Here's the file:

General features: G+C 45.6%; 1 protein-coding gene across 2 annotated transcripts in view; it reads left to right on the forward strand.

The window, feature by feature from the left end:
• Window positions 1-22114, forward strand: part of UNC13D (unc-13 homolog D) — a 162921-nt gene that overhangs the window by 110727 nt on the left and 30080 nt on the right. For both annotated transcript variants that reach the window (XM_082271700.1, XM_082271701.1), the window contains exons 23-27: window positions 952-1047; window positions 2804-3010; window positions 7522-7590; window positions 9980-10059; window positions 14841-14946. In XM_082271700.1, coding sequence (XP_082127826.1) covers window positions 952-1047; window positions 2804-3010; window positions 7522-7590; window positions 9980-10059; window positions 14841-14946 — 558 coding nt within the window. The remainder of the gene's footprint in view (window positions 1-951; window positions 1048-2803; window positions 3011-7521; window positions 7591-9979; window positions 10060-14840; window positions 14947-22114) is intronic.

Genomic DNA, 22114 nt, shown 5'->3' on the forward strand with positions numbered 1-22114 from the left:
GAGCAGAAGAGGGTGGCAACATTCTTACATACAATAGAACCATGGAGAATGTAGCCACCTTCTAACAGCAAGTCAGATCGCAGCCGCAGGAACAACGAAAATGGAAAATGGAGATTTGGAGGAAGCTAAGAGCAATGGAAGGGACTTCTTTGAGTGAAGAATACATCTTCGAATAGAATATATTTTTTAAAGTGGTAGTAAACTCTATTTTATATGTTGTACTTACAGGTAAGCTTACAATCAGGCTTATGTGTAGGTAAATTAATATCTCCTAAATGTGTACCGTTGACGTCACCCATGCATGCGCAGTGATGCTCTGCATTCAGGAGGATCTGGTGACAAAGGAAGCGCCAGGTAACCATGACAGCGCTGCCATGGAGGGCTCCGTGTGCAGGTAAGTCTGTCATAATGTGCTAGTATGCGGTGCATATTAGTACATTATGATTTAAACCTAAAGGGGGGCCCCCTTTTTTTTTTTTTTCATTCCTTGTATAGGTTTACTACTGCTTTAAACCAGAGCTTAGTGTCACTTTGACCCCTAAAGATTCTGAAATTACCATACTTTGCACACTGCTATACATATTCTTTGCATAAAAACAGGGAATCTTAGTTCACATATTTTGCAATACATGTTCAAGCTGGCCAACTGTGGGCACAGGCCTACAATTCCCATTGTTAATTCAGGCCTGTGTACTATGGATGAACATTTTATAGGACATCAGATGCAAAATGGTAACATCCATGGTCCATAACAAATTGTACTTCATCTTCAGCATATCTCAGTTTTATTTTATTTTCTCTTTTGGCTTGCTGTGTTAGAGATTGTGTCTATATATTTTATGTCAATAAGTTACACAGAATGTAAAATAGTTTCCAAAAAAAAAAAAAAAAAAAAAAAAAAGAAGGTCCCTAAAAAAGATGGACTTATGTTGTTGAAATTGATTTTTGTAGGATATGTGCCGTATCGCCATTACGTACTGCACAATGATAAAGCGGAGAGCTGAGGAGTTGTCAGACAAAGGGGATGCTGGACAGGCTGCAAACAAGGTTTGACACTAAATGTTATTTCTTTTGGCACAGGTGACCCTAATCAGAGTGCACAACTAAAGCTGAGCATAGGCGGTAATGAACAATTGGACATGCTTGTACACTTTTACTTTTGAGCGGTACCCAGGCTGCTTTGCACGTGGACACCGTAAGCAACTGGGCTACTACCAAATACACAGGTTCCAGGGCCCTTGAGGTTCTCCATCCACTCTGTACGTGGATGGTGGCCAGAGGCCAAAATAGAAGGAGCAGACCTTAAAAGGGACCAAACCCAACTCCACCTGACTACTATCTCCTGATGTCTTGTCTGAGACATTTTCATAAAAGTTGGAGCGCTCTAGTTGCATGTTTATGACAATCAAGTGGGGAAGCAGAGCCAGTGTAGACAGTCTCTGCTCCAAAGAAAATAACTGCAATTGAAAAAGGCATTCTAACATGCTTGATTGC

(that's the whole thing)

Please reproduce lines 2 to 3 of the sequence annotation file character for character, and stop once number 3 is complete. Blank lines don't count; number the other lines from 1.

The window, feature by feature from the left end:
• Window positions 1-22114, forward strand: part of UNC13D (unc-13 homolog D) — a 162921-nt gene that overhangs the window by 110727 nt on the left and 30080 nt on the right. For both annotated transcript variants that reach the window (XM_082271700.1, XM_082271701.1), the window contains exons 23-27: window positions 952-1047; window positions 2804-3010; window positions 7522-7590; window positions 9980-10059; window positions 14841-14946. In XM_082271700.1, coding sequence (XP_082127826.1) covers window positions 952-1047; window positions 2804-3010; window positions 7522-7590; window positions 9980-10059; window positions 14841-14946 — 558 coding nt within the window. The remainder of the gene's footprint in view (window positions 1-951; window positions 1048-2803; window positions 3011-7521; window positions 7591-9979; window positions 10060-14840; window positions 14947-22114) is intronic.